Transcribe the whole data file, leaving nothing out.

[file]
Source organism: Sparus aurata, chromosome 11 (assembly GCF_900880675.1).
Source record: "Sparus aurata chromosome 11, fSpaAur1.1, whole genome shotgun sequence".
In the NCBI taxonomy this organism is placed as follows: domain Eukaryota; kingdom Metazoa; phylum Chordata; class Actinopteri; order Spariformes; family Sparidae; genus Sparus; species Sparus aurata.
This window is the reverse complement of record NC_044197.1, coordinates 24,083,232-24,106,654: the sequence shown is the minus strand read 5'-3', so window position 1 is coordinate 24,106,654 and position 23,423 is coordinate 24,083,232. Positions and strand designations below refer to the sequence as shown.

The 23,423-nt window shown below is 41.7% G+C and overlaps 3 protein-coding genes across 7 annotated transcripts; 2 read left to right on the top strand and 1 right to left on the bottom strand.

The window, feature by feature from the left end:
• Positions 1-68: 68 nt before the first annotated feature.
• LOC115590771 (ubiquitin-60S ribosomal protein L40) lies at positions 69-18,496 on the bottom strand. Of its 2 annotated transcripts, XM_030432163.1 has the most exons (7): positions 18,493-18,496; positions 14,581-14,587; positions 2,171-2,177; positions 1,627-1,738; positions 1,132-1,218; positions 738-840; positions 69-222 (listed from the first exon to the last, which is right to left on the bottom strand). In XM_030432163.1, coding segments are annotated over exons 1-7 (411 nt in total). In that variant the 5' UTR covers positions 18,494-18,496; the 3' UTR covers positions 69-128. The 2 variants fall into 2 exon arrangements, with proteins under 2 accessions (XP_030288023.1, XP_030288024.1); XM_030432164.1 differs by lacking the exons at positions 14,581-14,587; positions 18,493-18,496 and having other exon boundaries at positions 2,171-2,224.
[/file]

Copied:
Source organism: Sparus aurata, chromosome 11 (assembly GCF_900880675.1).
Source record: "Sparus aurata chromosome 11, fSpaAur1.1, whole genome shotgun sequence".
In the NCBI taxonomy this organism is placed as follows: domain Eukaryota; kingdom Metazoa; phylum Chordata; class Actinopteri; order Spariformes; family Sparidae; genus Sparus; species Sparus aurata.
This window is the reverse complement of record NC_044197.1, coordinates 24,083,232-24,106,654: the sequence shown is the minus strand read 5'-3', so window position 1 is coordinate 24,106,654 and position 23,423 is coordinate 24,083,232. Positions and strand designations below refer to the sequence as shown.

The 23,423-nt window shown below is 41.7% G+C and overlaps 3 protein-coding genes across 7 annotated transcripts; 2 read left to right on the top strand and 1 right to left on the bottom strand.

The window, feature by feature from the left end:
• Positions 1-68: 68 nt before the first annotated feature.
• LOC115590771 (ubiquitin-60S ribosomal protein L40) lies at positions 69-18,496 on the bottom strand. Of its 2 annotated transcripts, XM_030432163.1 has the most exons (7): positions 18,493-18,496; positions 14,581-14,587; positions 2,171-2,177; positions 1,627-1,738; positions 1,132-1,218; positions 738-840; positions 69-222 (listed from the first exon to the last, which is right to left on the bottom strand). In XM_030432163.1, coding segments are annotated over exons 1-7 (411 nt in total). In that variant the 5' UTR covers positions 18,494-18,496; the 3' UTR covers positions 69-128. The 2 variants fall into 2 exon arrangements, with proteins under 2 accessions (XP_030288023.1, XP_030288024.1); XM_030432164.1 differs by lacking the exons at positions 14,581-14,587; positions 18,493-18,496 and having other exon boundaries at positions 2,171-2,224.